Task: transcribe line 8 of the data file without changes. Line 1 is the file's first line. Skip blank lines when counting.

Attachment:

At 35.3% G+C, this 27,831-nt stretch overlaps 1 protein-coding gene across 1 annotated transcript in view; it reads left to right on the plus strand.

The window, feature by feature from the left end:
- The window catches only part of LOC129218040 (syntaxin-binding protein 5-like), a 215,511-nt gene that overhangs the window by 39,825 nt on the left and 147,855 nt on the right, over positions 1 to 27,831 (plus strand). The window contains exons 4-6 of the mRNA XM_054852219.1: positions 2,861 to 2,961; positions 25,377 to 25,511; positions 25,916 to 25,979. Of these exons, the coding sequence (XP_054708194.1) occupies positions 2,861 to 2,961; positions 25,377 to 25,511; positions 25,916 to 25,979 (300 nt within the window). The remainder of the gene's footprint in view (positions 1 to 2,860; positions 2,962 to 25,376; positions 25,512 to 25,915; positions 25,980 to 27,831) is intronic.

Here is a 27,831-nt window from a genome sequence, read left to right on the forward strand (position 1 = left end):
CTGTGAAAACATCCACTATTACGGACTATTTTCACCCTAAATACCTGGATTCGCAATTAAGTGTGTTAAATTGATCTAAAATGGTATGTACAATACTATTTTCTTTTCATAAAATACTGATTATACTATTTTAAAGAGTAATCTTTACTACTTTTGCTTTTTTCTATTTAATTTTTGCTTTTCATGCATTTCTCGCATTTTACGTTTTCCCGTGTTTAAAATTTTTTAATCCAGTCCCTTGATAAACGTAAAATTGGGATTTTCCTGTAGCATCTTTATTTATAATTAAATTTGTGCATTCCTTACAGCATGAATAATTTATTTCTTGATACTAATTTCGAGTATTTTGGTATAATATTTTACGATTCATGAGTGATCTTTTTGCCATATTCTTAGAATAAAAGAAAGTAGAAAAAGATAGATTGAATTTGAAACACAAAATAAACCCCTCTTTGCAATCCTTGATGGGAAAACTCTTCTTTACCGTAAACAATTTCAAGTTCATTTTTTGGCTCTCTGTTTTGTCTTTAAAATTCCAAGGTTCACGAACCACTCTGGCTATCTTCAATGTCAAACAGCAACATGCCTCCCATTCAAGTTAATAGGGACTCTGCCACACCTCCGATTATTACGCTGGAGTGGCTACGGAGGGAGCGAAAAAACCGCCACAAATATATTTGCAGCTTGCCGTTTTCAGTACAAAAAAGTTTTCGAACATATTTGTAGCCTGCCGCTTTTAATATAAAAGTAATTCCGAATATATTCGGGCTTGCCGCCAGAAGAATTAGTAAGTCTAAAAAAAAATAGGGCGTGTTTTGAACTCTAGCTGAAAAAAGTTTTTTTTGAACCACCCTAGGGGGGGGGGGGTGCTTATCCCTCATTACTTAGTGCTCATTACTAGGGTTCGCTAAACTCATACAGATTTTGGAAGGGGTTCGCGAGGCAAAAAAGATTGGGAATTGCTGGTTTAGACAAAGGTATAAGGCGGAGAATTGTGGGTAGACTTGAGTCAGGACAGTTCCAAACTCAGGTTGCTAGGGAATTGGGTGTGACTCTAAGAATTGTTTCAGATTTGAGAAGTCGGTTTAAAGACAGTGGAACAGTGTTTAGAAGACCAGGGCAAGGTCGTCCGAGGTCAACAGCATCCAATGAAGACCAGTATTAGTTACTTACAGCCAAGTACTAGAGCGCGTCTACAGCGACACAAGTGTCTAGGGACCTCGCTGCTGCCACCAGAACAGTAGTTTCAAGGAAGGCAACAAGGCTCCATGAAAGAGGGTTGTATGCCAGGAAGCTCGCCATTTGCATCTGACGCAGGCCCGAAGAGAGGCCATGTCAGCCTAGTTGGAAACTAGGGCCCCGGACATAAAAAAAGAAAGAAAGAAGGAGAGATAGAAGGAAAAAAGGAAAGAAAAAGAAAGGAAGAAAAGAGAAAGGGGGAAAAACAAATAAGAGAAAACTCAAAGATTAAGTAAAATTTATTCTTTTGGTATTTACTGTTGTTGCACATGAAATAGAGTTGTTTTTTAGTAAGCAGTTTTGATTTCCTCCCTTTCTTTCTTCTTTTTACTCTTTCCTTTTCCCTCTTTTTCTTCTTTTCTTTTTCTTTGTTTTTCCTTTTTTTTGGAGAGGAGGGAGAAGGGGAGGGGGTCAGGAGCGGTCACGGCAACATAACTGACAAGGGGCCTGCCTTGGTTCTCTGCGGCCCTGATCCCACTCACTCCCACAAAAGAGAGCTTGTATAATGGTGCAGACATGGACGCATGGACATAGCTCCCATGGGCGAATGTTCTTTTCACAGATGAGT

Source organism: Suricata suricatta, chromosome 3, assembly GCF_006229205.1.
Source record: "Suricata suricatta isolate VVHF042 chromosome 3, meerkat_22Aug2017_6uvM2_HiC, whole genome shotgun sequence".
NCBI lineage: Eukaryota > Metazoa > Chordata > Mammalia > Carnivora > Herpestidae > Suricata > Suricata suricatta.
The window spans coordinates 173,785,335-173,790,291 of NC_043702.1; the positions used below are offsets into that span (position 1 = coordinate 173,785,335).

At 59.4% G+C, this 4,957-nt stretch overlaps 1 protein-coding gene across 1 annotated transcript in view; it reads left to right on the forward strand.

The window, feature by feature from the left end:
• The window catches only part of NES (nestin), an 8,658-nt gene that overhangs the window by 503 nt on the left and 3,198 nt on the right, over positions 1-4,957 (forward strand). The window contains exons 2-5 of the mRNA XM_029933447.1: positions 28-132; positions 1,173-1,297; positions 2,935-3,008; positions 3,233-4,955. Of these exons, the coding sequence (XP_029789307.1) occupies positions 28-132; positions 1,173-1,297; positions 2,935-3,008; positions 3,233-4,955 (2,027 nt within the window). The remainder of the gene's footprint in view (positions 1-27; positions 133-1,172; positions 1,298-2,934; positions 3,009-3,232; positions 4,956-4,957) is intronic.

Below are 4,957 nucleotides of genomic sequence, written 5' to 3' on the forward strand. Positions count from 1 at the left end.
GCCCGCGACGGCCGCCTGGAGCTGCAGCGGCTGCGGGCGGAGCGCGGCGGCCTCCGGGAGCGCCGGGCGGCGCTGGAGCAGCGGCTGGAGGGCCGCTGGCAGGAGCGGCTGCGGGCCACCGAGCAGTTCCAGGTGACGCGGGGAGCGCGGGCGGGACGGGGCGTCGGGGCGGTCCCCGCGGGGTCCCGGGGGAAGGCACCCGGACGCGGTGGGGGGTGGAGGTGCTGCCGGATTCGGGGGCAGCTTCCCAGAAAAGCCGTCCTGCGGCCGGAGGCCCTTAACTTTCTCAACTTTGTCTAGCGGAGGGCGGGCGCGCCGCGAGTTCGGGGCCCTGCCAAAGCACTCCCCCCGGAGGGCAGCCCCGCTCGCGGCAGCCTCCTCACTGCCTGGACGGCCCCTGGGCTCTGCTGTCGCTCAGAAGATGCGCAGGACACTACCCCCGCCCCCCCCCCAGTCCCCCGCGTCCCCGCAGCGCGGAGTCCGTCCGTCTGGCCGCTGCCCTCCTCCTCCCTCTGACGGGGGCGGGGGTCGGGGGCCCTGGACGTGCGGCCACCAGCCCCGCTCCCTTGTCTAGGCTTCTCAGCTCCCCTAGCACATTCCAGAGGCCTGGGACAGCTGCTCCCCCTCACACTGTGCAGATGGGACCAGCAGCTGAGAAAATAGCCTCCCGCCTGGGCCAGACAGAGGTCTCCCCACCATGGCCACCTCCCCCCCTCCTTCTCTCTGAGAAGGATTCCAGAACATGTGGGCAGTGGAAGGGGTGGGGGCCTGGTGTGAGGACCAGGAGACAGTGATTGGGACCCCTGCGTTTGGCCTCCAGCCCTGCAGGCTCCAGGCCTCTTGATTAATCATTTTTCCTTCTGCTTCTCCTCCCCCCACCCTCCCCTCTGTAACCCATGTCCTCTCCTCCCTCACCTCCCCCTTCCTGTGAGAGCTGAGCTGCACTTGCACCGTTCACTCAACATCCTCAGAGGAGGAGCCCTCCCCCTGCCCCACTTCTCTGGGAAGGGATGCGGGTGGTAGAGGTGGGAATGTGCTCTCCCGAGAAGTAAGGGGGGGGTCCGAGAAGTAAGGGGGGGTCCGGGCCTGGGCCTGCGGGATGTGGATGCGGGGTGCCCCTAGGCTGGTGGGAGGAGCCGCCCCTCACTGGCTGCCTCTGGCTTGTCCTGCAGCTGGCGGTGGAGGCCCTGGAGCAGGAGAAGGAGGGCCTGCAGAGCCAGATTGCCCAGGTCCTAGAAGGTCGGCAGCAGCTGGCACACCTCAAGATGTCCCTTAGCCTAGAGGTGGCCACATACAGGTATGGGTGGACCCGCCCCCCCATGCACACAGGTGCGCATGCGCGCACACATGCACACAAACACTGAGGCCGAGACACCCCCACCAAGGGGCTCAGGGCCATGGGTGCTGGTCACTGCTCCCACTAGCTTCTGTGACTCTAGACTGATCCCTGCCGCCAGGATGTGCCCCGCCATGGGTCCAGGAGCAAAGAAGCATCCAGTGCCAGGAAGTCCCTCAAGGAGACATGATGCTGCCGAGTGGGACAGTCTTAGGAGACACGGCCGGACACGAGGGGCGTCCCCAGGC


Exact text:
NCBI lineage: Eukaryota > Metazoa > Chordata > Mammalia > Carnivora > Herpestidae > Suricata > Suricata suricatta.